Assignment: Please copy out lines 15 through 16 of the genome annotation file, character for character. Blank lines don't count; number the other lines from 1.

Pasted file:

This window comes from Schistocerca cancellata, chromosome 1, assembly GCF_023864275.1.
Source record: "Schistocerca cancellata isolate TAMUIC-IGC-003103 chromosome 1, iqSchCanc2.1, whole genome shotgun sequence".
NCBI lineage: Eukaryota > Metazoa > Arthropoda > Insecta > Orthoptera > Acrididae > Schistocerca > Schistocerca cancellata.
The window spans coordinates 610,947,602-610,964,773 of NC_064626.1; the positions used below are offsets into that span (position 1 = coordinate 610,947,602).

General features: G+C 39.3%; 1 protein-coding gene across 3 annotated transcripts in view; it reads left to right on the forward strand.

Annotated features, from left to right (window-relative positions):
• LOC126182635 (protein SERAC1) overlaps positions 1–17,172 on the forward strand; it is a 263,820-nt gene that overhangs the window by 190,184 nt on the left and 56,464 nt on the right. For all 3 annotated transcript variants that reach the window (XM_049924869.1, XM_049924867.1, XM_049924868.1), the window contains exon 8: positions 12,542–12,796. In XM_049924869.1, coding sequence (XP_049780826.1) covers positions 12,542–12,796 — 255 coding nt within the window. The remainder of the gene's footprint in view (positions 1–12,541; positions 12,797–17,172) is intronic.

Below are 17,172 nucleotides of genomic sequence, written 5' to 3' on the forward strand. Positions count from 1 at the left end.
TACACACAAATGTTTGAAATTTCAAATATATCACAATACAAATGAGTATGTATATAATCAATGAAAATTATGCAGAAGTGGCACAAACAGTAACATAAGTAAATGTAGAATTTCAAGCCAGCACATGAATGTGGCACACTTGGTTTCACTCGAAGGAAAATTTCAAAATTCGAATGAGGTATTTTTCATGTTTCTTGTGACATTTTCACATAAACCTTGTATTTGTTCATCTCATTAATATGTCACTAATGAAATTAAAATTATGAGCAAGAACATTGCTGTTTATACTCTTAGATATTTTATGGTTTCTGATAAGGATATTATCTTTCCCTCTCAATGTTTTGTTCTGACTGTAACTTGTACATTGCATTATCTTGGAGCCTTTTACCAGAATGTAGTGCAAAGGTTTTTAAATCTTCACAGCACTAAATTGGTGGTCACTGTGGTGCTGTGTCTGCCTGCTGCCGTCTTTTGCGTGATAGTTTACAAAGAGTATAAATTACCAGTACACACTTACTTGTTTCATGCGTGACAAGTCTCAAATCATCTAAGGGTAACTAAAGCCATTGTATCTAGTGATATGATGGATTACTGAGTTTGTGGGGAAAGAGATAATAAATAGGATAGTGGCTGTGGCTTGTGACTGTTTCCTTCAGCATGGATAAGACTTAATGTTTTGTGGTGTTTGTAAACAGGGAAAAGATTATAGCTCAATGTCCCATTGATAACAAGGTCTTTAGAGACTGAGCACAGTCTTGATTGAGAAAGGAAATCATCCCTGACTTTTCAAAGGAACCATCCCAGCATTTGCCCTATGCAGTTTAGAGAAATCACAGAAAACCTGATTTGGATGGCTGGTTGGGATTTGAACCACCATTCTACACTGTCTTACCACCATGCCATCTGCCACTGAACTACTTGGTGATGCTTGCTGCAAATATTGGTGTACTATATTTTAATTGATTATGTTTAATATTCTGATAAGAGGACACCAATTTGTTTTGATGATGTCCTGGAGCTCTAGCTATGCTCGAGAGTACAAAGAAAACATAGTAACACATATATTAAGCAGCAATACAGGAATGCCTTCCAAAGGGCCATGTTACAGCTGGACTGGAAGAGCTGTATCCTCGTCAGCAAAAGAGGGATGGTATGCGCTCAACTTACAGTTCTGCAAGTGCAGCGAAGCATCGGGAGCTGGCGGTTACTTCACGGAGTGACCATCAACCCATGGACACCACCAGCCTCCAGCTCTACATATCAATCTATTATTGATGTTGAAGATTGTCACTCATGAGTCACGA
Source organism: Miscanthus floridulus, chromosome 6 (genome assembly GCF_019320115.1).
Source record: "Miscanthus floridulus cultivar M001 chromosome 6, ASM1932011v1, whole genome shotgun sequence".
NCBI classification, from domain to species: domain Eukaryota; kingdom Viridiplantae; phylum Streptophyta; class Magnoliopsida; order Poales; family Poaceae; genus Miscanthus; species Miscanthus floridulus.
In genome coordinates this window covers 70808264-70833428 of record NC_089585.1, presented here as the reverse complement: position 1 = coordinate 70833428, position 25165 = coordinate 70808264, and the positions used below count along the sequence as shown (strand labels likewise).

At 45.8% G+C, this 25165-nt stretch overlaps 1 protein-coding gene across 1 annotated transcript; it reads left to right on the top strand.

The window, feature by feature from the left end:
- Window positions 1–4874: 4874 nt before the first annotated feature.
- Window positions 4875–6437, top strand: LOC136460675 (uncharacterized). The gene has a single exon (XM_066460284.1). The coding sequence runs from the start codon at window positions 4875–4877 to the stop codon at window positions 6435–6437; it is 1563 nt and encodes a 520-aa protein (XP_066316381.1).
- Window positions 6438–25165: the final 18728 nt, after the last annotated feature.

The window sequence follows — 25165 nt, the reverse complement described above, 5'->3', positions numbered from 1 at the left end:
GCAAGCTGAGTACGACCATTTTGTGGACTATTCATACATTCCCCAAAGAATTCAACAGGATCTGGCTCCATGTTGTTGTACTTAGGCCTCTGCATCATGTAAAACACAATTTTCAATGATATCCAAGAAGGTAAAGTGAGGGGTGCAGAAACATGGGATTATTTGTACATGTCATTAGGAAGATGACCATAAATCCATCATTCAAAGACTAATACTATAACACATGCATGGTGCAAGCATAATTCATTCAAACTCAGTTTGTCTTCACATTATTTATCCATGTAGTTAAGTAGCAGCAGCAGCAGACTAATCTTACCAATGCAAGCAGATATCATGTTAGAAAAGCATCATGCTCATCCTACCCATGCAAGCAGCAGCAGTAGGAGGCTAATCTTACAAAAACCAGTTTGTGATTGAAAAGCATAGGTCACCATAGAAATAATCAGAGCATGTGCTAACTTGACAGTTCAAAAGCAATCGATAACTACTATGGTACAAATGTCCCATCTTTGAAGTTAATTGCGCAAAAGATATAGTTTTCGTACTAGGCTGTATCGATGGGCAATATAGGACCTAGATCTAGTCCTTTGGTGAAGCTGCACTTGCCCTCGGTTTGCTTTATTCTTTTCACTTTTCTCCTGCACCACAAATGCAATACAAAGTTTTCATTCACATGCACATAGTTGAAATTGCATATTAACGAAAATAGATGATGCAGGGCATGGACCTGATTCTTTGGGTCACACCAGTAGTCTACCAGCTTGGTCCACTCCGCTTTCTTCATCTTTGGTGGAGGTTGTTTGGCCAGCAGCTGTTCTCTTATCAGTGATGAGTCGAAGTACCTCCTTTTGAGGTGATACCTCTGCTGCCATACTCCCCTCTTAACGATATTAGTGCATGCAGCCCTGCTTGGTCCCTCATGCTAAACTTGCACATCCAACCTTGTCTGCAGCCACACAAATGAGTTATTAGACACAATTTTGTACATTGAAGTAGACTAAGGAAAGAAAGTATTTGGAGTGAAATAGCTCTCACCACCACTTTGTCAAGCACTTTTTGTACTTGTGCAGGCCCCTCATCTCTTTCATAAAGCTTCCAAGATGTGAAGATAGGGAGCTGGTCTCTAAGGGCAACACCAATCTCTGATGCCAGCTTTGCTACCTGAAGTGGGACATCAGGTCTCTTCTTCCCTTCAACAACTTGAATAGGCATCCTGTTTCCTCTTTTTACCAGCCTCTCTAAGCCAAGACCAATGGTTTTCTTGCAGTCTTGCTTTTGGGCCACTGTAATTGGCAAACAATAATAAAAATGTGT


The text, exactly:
The window, feature by feature from the left end:
- Window positions 1–4874: 4874 nt before the first annotated feature.